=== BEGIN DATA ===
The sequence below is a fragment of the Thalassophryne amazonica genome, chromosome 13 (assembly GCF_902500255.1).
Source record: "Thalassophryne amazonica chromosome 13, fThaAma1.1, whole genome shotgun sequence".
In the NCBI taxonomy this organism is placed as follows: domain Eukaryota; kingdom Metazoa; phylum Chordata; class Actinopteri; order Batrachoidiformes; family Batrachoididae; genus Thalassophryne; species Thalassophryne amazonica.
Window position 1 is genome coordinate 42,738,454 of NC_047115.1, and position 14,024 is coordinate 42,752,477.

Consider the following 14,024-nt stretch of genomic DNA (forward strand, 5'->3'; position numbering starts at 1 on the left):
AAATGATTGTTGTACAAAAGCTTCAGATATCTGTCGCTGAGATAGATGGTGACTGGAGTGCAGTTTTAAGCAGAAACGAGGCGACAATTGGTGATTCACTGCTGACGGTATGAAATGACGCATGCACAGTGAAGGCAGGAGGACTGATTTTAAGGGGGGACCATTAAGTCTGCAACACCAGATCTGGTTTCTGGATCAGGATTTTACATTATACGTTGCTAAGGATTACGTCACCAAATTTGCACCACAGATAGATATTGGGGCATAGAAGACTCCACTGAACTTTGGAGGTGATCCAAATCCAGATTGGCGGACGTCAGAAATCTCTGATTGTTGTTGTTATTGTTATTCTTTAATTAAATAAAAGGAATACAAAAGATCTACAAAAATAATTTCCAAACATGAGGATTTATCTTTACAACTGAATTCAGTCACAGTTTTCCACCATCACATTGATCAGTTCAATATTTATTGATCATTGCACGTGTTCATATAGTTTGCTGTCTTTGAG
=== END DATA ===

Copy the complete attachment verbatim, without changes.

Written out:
The sequence below is a fragment of the Thalassophryne amazonica genome, chromosome 13 (assembly GCF_902500255.1).
Source record: "Thalassophryne amazonica chromosome 13, fThaAma1.1, whole genome shotgun sequence".
In the NCBI taxonomy this organism is placed as follows: domain Eukaryota; kingdom Metazoa; phylum Chordata; class Actinopteri; order Batrachoidiformes; family Batrachoididae; genus Thalassophryne; species Thalassophryne amazonica.
Window position 1 is genome coordinate 42,738,454 of NC_047115.1, and position 14,024 is coordinate 42,752,477.

Consider the following 14,024-nt stretch of genomic DNA (forward strand, 5'->3'; position numbering starts at 1 on the left):
AAATGATTGTTGTACAAAAGCTTCAGATATCTGTCGCTGAGATAGATGGTGACTGGAGTGCAGTTTTAAGCAGAAACGAGGCGACAATTGGTGATTCACTGCTGACGGTATGAAATGACGCATGCACAGTGAAGGCAGGAGGACTGATTTTAAGGGGGGACCATTAAGTCTGCAACACCAGATCTGGTTTCTGGATCAGGATTTTACATTATACGTTGCTAAGGATTACGTCACCAAATTTGCACCACAGATAGATATTGGGGCATAGAAGACTCCACTGAACTTTGGAGGTGATCCAAATCCAGATTGGCGGACGTCAGAAATCTCTGATTGTTGTTGTTATTGTTATTCTTTAATTAAATAAAAGGAATACAAAAGATCTACAAAAATAATTTCCAAACATGAGGATTTATCTTTACAACTGAATTCAGTCACAGTTTTCCACCATCACATTGATCAGTTCAATATTTATTGATCATTGCACGTGTTCATATAGTTTGCTGTCTTTGAG